Yet Millennials now share something with Xers: graduating into a world with economic turmoil and no guarantee of lifetime employment, something only the oldest Boomers can recall.

If college should be a place to prepare students to think for themselves, to cope with adversity, and to broaden their intellectual horizons, are we Xer and Boomer faculty doing the best job? Or, perhaps, making the lessons too hard for young people who are not able to cope?

We all need to talk more about it, and change our expectations.

e.g. i.e. etc. What to do?

Defending the Empire

A reader who uses our Writer’s Web online handbook contacted me concerning my use of “ex.” before an example of correct usage:

 I was of the belief that the correct way to abbreviate "example" was, in fact, e.g., (preceded and followed by a comma), then the example itself.

I realize that the English language is ever-evolving and Latin is considered by many a dead language, but there are a number of other credible sources that still show exempli gratia in its abbreviated form as being the correct expression to use when providing an example.

Thank you for an otherwise valuable resource for the finer points of written English.

Dear Reader:

Language is indeed changing; what is “correct” today will be forgotten tomorrow. No cohort of academics can stem the tide.  Language policies are, at best, like Hadrian’s Wall: it cut off intruders who managed to slip over, so their small bands could be easily wiped out.  On the safe side of the Wall lay the Roman civitates, unarmed and peacefully doing the business of Empire.

Yet no Wall–Hadrian’s included–could withstand a mass onslaught. That is, indeed, what new media, and before it, television and radio have done to formal English.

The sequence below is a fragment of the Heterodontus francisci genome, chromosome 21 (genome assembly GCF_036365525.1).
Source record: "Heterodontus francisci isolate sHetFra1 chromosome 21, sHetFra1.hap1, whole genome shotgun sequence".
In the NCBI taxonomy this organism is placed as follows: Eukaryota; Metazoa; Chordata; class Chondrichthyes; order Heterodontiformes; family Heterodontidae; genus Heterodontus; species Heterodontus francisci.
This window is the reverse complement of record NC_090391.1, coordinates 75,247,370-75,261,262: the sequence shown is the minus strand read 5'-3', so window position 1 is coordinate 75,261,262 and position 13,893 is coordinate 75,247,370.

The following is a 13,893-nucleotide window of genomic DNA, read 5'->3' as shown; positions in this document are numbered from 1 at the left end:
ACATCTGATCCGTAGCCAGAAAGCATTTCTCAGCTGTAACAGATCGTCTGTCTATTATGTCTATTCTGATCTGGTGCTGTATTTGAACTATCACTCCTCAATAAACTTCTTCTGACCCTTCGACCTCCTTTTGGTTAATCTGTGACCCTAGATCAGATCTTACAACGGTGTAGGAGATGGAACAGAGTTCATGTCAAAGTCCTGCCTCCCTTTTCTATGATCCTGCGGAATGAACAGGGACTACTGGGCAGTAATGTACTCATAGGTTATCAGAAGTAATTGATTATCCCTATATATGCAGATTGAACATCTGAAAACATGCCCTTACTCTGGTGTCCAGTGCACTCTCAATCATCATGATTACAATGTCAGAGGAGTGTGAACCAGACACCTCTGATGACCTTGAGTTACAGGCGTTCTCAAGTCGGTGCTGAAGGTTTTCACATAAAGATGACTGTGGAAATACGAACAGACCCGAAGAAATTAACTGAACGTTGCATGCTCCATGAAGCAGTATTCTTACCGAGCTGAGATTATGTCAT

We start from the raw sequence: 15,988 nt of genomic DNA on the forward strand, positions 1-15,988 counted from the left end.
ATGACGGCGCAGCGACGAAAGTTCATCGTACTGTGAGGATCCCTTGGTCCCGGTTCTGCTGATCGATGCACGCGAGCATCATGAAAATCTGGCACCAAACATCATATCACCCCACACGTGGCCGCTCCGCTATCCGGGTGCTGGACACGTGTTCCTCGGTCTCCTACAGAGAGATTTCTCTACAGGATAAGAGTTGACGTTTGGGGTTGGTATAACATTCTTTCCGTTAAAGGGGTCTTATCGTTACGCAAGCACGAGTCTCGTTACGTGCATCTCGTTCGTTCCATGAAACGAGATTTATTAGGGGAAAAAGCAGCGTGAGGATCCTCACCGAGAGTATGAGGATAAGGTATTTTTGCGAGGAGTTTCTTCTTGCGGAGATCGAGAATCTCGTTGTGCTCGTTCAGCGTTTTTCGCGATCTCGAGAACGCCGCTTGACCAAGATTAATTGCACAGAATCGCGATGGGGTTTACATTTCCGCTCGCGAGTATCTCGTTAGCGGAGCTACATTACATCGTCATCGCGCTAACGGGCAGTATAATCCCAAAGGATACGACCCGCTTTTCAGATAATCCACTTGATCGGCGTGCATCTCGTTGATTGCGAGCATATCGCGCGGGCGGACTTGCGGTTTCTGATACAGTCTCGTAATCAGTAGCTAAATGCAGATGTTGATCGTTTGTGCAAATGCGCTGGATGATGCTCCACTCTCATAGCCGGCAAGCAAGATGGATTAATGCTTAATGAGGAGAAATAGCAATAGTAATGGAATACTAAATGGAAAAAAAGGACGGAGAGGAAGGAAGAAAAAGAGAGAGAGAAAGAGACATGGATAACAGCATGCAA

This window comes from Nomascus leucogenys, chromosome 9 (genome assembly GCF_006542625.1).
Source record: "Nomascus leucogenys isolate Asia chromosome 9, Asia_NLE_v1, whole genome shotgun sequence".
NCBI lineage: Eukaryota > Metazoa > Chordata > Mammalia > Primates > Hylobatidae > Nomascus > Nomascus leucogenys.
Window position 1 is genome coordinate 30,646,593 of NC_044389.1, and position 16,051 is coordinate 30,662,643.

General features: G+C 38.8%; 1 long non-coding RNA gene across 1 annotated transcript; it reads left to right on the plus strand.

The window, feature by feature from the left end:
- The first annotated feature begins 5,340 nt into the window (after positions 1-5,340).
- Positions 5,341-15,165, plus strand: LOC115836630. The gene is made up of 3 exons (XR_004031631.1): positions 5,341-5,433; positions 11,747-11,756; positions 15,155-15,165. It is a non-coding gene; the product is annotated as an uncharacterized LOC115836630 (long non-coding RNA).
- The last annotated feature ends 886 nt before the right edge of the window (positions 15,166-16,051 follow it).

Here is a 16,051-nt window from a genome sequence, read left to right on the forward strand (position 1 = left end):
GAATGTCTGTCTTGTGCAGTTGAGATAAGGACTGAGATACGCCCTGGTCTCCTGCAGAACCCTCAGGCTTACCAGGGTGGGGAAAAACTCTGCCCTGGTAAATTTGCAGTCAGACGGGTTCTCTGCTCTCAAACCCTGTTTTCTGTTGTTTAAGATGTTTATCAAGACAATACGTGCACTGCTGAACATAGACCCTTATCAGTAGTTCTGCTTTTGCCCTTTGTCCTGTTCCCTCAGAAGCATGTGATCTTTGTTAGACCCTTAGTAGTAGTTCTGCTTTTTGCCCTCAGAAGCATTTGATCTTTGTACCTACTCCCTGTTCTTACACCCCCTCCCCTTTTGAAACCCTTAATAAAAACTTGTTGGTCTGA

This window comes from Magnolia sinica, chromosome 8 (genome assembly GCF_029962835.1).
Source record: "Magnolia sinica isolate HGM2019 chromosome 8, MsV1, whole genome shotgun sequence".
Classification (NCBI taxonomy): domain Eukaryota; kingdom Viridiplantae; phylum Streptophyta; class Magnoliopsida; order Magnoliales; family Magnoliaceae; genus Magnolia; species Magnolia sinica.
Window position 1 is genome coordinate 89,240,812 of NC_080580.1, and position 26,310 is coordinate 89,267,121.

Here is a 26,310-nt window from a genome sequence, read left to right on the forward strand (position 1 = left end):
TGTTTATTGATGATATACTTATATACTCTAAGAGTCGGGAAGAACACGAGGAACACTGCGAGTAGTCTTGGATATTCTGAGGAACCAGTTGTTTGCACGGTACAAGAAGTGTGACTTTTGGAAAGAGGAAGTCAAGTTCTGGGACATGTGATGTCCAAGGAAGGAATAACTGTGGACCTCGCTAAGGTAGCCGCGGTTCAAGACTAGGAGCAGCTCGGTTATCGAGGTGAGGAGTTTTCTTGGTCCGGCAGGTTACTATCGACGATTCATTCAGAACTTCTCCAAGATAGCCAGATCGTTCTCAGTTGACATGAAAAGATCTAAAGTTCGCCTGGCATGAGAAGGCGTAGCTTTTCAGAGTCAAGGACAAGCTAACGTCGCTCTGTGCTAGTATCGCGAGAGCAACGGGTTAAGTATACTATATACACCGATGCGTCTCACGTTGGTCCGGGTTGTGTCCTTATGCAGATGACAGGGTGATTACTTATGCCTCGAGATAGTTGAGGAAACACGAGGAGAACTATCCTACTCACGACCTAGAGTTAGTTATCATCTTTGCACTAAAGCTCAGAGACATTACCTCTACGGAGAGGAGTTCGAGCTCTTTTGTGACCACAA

To your questions: for the sake of modernity, I’m going to retain “ex.” in my examples. For the sake of clarity, however, I won’t abbreviate it. All “ex.” instances will become “example” since the abbreviation might be misconstrued as “former.”

Let us be Stoic about this, as Marcus Aurelius did in the face of change. As he so wisely put it, “If you are distressed by anything external, the pain is not due to the thing itself but to your own estimate of it; and this you have the power to revoke at any moment.”

With this in mind, I teach writers to appeal to their readers. While a few well educated readers like yourself will be offended by my modern usage, in a few years no student I teach–at a selective liberal-arts university–will ever use “i.e.” or “e.g.” or “op cit.” or “idib.” except when writing a paper using the Chicago Manual of Style. Even that will be fleeting as fame and earthly treasures were in Aurelius’ estimation. I do not believe that the “paper” as we know it will even exist in a generation. Multimedia projects will replace it.

Ars Rhetorica will survive this change, as it did when Socrates lamented that his follower Phaedrus would recall nothing important during the arrival of that pesky new technology called writing. Had Socrates’ idea prevailed, would the Romans have plundered–I mean, appropriated–what they did from Athens’ rich heritage?

Take heart! Even as our old Roman stalwarts vanish into the linguistic sunset, the dogged centurion “Etc.” will, however, limp along, often misspelled “Ect.” Its original will remain as meaningful to modern readers (we bloggers do still read) as, exempli gratia, a Roman gladius would against a British Centurion tank.

Once I saw the need to hold some sort of line against language change. No longer, except when students veer into contemporary slang (much of it on the way to becoming formal English). Seeing the following changes in formal academic prose, for instance, I no longer penalize students for contractions or the use of “center around.” These both pained me at various times in my academic career. Now I’ve just moved along since, as Aurelius reminds us, “Every man’s life lies within the present; for the past is spent and done with, and the future is uncertain.”